Shifting up a gear

The last few years have seen Microsoft lose some of its glitter. Its Vista operating system didn't exactly impress many users and its internet browser has been criticised for being slow, insecure and inflexible

Tags: Microsoft CorporationUSA
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By  Gareth Van Zyl Published  February 2, 2009

The last few years have seen Microsoft lose some of its glitter. Its Vista operating system didn’t exactly impress many users and its internet browser has been criticised for being slow, insecure and inflexible. Yet, with the availability of Windows 7 Beta and the introduction of Internet Explorer 8 Release Candidate 1 (RC1); it seems the tech giant is intent on strengthening its position as a dominant player.

The operating system and internet browser comprise the looking glass of tech users’ lives and the vast majority of end-users have seen the tech world through Microsoft’s frame of reference. But the company’s grip on end-users has loosened slightly in the last few years.

The Vista operating system (OS) has not been well-received, and its failure, in many ways, provided a leg-up to companies such as Apple and open source projects such as Ubuntu, a Linux OS.

Nevertheless, Microsoft is obviously intent on ‘making a comeback’. Windows 7 has largely been well received, with many commentators suggesting that it will be a greater success than that of its predecessor. Users are also now providing more say with regard to how the operating system works, as they can test out the beta, and report bugs and security holes.

Even Ubuntu’s founder, Mark Shuttleworth, has been quoted on The Register IT website that Windows 7 could be more competitive.

"I've kicked the tires on the [Windows 7] beta for a few hours and it was good," Shuttleworth said.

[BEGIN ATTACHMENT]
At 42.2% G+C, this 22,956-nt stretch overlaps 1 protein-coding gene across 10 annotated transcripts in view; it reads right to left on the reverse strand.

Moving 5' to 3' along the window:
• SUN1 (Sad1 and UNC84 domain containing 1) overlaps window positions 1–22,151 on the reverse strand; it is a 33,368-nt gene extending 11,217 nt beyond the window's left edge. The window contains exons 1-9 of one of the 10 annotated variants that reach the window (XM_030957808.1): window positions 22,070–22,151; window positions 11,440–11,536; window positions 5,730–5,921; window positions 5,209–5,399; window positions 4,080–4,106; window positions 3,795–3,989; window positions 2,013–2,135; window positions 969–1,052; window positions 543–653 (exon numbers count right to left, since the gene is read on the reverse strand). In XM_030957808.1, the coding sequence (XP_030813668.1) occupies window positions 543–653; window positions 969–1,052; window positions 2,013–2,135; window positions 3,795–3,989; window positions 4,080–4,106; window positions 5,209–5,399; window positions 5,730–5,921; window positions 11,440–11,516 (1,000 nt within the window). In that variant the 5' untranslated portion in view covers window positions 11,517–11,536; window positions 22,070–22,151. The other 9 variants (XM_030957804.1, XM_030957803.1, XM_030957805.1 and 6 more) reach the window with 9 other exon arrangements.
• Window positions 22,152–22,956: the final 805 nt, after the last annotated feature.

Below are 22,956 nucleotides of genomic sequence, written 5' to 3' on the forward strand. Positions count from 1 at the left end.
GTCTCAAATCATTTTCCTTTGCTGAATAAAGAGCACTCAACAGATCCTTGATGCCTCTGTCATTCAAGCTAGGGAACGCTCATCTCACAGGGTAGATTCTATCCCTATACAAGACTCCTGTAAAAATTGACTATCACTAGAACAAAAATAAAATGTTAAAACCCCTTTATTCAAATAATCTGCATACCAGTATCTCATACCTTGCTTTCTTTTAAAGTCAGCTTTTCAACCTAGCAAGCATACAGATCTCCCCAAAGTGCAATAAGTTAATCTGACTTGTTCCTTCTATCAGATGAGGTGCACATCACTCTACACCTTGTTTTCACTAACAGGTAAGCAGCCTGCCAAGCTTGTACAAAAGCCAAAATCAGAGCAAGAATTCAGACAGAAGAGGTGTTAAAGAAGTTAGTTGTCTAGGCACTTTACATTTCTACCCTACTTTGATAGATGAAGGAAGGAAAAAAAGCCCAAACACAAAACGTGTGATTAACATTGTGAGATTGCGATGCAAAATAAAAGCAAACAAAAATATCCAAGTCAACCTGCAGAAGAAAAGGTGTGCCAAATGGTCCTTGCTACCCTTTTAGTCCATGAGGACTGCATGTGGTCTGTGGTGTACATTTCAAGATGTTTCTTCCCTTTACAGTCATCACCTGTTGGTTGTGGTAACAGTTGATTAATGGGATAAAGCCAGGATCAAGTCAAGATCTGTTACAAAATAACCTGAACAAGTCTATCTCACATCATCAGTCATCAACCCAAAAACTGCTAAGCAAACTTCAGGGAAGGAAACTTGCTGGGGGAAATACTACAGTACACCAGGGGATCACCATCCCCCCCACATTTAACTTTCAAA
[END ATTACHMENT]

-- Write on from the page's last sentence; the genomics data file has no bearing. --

"They've put concerted attention on the user experience with the shell…I think it's going to be a great product, and every indication is we will see it in the market sooner rather than later," he further said.

Shuttleworth’s Ubuntu operating system has become increasingly pervasive in the netbook market, but with Windows 7 set to be compliant with netbooks as well, it could extend Microsoft’s reach even further.

And then there’s Internet Explorer 8, a browser that could re-affirm its dominance in the browser market. The latest release candidate version of the browser includes new features such as private browsing, enhanced navigation, better tab browsing, web slices, search suggestions and a Smartscreen filter, which helps to protect users against malicious websites.

Internet Explorer (IE) currently makes up 68 % of the browser market; yet, a two-thirds majority is clearly not enough for the company, who has actually lost browser share to other players such as Mozilla Firefox (once upon a time IE used to have a 70% market share).

The release of Windows 7 beta and IE RC1 has occurred at more or less the same time and it bodes for an interesting next two years at Microsoft. All indications are that Microsoft is intent on shifting up a gear.

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